One of the most common questions Finns ask me is “why did you come to Finland?”
Other foreigners ask too, for that matter.
I like to think the question isn’t so much a subtle implication that I might wish to leave as a throbbing curiosity about what makes anyone move to Finland. Many would consider Finland a strange choice, especially given how often we hear how foreigners’ lives are a struggle here.
I first came here on Erasmus exchange in September 2004 to study – weirdly many think – Finnish politics and from then on I was hooked by Finland.
No one else from the University of Edinburgh was coming to Helsinki that autumn and I liked the idea of being something of a lone wolf. Edinburgh tutors looked at me weirdly, as if I was taking a backward step.
After the end of Erasmus I lived all over the world – including far less bleak and cold climes, like Brazil – but I loved Finland even after my initial Erasmus infatuation had passed and I was always looking for ways to come back because the country seemed to suit my values and outlook. Back then it seemed like an impossible and very unrealistic dream without knowing Finnish, but the country has changed dramatically since then.
I love Finland for its unfaltering commitment to the life part of a work-life balance (seen, for example through generous paternity provisions) and I enjoy living in Helsinki because of its diminutive capital city size.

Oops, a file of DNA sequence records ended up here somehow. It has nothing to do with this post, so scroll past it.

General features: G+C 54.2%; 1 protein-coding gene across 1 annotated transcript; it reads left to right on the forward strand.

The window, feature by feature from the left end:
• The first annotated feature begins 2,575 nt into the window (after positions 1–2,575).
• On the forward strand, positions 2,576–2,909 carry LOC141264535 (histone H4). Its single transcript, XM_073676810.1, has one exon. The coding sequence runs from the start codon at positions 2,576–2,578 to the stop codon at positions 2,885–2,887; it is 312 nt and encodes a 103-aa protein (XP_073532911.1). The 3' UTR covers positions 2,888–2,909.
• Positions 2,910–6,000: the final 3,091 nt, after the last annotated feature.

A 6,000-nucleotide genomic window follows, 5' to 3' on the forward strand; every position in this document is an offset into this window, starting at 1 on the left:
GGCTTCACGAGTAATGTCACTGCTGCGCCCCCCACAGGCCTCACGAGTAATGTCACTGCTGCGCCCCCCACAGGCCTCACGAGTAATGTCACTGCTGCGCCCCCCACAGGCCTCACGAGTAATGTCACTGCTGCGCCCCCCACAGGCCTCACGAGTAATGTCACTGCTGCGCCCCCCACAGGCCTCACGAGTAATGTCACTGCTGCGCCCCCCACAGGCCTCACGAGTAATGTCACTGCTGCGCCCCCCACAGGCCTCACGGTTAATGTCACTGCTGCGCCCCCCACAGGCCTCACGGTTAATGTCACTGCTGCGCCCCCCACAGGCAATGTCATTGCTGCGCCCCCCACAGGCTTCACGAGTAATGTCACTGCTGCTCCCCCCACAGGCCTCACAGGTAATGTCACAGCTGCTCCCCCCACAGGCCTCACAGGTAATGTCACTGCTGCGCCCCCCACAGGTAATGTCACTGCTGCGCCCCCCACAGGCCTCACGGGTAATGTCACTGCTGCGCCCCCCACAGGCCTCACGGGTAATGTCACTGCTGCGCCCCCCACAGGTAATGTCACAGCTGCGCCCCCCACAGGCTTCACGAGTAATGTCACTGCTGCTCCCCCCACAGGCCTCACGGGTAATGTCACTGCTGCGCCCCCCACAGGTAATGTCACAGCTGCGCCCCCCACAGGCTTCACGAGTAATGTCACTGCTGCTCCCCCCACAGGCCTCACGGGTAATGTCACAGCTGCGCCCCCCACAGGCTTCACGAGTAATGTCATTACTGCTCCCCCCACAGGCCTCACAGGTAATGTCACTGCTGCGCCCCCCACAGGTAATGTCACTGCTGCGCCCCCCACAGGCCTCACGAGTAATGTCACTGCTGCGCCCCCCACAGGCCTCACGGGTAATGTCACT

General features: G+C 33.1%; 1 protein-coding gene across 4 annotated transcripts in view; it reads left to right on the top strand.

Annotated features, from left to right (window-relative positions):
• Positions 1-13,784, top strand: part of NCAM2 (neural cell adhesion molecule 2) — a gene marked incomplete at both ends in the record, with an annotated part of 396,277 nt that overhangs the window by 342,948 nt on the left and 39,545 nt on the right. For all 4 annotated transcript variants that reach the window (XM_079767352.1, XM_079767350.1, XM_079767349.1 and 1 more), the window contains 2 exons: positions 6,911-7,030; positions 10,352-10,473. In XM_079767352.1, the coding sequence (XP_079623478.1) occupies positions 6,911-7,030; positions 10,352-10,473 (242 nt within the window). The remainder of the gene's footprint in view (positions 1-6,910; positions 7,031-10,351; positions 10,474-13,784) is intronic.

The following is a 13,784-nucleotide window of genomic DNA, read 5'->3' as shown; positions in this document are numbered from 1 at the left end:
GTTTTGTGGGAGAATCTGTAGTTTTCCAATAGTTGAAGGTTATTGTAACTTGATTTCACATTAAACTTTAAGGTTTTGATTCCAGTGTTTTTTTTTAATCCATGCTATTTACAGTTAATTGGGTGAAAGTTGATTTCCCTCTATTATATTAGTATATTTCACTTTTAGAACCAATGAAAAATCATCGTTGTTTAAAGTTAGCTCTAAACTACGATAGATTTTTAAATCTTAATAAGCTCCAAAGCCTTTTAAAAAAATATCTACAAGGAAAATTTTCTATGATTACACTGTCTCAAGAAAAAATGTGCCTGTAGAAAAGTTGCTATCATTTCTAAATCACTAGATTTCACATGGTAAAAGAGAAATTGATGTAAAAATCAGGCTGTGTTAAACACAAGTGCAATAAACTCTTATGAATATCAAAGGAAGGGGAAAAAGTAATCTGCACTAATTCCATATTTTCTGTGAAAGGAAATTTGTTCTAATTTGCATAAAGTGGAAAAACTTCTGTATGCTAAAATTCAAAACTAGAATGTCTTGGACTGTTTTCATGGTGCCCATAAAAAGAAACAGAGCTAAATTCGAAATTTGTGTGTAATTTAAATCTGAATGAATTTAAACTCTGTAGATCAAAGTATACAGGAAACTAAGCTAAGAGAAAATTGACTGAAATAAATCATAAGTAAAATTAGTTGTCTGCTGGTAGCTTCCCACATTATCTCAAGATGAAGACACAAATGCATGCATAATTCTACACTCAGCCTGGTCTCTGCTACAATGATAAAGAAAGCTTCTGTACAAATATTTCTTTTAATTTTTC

Looking back, 21-year-old me would have been surprised to learn that one day I would ice-swim two or three times a week, head to the sauna like I was catching a bus and become a huge fan of an archipelago-inspired sport called swimrun, even travelling to our Nordic neighbours to take part.
I still remember my first sauna with a big mix of Finns and foreigners a month or so into my Erasmus experience in 2004.
It was strange and very special at once. At the start of autumn we travelled to a fellow student’s old country house – it felt modest despite being quite a grand place – and we caught fish and cooked it on an open fire, jumped into the lake, sang naked in the sauna and crawled around on a forest floor looking for mushrooms.
I remember thinking to myself that I’d never have imagined that collecting mushrooms would be be such a communal ‘thing’ and it was then that I started to realise what Finland was all about: taking pleasure in the simple things, slowing down, enjoying nature’s jewels and being grateful for your surroundings. What society so badly needs these days.
Essentially, it’s the feeling of being free to enjoy doing nothing without a drop of FOMO.